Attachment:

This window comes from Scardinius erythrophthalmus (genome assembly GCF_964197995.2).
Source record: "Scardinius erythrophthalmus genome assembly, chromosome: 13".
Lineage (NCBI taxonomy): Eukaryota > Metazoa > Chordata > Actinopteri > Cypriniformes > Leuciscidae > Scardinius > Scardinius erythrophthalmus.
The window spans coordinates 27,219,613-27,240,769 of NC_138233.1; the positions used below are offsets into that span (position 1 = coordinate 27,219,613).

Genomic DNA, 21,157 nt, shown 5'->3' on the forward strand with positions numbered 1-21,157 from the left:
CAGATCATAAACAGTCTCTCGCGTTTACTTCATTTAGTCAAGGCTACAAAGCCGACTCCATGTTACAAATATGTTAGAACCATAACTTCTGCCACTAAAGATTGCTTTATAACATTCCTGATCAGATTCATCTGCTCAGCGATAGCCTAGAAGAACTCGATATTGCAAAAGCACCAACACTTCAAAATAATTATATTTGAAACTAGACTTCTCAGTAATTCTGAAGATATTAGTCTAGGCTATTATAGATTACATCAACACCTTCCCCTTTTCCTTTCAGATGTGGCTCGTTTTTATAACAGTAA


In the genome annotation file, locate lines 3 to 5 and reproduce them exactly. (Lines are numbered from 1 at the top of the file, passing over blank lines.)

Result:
Lineage (NCBI taxonomy): Eukaryota > Metazoa > Chordata > Actinopteri > Cypriniformes > Leuciscidae > Scardinius > Scardinius erythrophthalmus.
The window spans coordinates 27,219,613-27,240,769 of NC_138233.1; the positions used below are offsets into that span (position 1 = coordinate 27,219,613).

Genomic DNA, 21,157 nt, shown 5'->3' on the forward strand with positions numbered 1-21,157 from the left: